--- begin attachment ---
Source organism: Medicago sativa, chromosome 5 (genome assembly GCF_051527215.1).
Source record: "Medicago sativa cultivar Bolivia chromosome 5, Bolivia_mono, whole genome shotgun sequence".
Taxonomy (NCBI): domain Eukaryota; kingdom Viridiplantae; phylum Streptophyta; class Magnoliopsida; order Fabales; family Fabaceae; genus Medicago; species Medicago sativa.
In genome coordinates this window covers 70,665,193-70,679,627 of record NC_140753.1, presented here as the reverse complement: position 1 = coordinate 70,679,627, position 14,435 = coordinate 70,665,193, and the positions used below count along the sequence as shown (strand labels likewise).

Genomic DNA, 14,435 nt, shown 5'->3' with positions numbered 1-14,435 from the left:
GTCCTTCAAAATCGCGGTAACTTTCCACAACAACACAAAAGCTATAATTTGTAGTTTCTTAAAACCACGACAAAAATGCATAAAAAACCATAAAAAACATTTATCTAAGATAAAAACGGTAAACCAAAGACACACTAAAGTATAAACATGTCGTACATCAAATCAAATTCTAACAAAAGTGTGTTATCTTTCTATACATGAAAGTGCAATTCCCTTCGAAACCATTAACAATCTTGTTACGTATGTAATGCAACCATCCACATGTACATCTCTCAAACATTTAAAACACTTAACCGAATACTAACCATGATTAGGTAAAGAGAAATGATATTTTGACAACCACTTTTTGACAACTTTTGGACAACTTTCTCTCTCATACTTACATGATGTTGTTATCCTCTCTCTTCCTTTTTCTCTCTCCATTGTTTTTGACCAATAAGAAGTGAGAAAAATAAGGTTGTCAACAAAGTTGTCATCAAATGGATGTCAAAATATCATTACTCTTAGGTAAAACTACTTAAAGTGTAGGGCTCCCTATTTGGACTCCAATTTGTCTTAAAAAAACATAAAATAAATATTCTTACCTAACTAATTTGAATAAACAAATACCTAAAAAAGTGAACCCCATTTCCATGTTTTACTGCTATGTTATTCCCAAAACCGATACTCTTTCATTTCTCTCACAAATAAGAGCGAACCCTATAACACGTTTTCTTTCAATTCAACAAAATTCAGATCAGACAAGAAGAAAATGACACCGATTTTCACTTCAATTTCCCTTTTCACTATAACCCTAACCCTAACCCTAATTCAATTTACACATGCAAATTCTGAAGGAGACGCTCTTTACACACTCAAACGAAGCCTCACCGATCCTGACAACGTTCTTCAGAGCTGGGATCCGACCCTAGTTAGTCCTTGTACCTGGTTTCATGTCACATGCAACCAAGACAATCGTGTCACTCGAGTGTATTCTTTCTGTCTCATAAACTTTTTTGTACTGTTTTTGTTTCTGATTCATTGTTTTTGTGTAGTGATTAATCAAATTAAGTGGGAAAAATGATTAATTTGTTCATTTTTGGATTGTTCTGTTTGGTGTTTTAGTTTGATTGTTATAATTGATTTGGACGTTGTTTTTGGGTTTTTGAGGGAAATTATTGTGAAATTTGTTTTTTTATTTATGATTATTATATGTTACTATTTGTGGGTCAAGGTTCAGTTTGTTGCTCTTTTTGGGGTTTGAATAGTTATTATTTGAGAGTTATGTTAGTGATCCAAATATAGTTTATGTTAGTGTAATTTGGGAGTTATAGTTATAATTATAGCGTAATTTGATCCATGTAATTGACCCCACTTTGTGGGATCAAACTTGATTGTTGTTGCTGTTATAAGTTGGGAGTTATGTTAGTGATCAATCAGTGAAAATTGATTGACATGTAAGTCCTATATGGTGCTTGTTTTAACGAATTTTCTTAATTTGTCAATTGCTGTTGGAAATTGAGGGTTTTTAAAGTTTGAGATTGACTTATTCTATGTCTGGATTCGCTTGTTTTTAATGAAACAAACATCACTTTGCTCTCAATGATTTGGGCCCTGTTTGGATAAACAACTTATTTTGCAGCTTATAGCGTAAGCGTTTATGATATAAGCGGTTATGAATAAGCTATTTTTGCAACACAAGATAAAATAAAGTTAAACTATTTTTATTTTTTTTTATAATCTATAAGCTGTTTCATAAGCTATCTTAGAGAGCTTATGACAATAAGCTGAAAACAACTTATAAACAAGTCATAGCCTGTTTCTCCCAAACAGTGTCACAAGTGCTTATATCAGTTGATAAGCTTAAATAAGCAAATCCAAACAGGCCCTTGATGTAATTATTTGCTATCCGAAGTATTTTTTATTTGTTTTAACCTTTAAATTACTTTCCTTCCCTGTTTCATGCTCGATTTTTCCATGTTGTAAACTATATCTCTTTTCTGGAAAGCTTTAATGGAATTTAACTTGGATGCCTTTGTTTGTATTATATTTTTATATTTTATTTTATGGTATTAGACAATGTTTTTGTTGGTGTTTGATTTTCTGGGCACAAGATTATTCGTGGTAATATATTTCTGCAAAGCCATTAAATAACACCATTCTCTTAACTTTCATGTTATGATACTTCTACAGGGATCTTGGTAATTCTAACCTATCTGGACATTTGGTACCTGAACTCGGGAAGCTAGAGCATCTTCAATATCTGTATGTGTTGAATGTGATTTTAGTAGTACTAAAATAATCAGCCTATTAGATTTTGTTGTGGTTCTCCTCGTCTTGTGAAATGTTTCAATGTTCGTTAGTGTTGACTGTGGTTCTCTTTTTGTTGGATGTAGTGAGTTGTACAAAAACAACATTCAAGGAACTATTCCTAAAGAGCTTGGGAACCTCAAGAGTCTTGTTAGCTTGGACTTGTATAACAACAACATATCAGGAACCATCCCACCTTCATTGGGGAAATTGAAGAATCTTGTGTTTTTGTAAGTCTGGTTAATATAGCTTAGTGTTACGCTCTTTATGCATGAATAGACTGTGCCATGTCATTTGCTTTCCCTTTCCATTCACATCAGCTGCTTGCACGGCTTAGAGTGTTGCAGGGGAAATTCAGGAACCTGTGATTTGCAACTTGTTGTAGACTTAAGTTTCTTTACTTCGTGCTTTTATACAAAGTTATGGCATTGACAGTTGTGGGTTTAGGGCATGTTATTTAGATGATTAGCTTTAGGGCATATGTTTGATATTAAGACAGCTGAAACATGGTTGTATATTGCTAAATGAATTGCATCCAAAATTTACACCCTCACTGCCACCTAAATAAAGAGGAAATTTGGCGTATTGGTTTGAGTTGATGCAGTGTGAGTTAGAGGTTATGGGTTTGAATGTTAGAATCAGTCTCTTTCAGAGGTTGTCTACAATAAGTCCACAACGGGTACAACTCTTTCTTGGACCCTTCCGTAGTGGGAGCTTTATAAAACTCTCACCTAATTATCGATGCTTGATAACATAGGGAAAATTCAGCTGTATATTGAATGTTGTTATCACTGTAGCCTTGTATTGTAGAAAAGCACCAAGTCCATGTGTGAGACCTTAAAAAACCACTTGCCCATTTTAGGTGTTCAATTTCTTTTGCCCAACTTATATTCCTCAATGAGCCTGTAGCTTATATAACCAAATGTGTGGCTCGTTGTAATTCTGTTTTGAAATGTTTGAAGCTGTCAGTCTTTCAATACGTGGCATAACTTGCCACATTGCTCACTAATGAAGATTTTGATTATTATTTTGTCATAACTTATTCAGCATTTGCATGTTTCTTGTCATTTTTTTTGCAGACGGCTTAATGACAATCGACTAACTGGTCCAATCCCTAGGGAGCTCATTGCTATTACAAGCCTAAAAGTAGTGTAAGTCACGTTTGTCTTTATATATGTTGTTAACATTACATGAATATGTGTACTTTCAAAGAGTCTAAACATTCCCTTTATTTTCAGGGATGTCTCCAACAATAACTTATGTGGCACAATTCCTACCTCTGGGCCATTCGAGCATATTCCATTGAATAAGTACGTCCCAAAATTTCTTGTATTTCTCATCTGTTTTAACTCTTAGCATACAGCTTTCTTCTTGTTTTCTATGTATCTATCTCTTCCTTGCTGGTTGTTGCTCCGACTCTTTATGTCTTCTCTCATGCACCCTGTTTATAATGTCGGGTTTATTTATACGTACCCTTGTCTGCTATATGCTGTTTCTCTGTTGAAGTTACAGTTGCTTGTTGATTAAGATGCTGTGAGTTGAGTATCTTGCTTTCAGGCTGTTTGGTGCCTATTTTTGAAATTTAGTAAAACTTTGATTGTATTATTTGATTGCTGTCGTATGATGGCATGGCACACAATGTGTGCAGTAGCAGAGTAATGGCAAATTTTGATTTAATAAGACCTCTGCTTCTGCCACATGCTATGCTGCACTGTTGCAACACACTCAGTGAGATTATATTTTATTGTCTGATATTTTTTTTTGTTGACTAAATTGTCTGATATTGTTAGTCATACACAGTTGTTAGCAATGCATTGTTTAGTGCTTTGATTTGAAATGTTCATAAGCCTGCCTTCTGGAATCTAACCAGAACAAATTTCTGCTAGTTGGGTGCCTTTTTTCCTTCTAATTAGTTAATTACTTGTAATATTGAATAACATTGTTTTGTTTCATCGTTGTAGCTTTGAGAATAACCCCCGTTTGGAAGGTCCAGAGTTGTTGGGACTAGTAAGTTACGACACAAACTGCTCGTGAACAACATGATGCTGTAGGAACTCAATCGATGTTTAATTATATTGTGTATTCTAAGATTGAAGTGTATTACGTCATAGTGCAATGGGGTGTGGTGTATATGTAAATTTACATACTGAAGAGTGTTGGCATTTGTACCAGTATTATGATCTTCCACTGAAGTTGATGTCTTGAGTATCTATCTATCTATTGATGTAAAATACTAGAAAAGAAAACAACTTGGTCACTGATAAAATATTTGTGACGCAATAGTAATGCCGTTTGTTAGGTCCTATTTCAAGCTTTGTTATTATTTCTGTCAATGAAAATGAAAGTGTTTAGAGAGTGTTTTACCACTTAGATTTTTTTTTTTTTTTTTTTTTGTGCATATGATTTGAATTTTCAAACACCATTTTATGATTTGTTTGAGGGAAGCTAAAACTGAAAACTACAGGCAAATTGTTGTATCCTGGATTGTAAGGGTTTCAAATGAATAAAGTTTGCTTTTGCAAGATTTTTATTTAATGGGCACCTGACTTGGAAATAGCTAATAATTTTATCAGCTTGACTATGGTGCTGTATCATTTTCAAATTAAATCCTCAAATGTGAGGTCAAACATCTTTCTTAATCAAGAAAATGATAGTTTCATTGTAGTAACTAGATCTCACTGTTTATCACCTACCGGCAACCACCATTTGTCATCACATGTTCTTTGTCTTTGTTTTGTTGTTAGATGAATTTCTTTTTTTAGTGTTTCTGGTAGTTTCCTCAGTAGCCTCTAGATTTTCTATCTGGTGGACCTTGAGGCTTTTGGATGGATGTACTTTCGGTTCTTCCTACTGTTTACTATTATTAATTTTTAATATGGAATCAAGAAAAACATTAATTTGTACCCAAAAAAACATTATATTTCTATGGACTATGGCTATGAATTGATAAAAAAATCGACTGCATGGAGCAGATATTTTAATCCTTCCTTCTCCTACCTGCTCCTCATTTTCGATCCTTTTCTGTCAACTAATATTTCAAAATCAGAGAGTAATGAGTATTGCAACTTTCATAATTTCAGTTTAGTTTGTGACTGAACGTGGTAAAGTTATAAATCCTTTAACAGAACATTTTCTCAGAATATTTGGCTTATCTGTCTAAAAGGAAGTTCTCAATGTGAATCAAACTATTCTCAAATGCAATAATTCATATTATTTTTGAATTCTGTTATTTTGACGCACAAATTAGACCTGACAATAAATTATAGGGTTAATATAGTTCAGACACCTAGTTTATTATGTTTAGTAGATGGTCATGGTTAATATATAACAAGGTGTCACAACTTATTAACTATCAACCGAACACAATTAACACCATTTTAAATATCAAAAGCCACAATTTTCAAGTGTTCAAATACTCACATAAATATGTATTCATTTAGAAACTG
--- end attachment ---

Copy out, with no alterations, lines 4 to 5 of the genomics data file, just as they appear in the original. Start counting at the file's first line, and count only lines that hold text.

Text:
In genome coordinates this window covers 70,665,193-70,679,627 of record NC_140753.1, presented here as the reverse complement: position 1 = coordinate 70,679,627, position 14,435 = coordinate 70,665,193, and the positions used below count along the sequence as shown (strand labels likewise).

Genomic DNA, 14,435 nt, shown 5'->3' with positions numbered 1-14,435 from the left: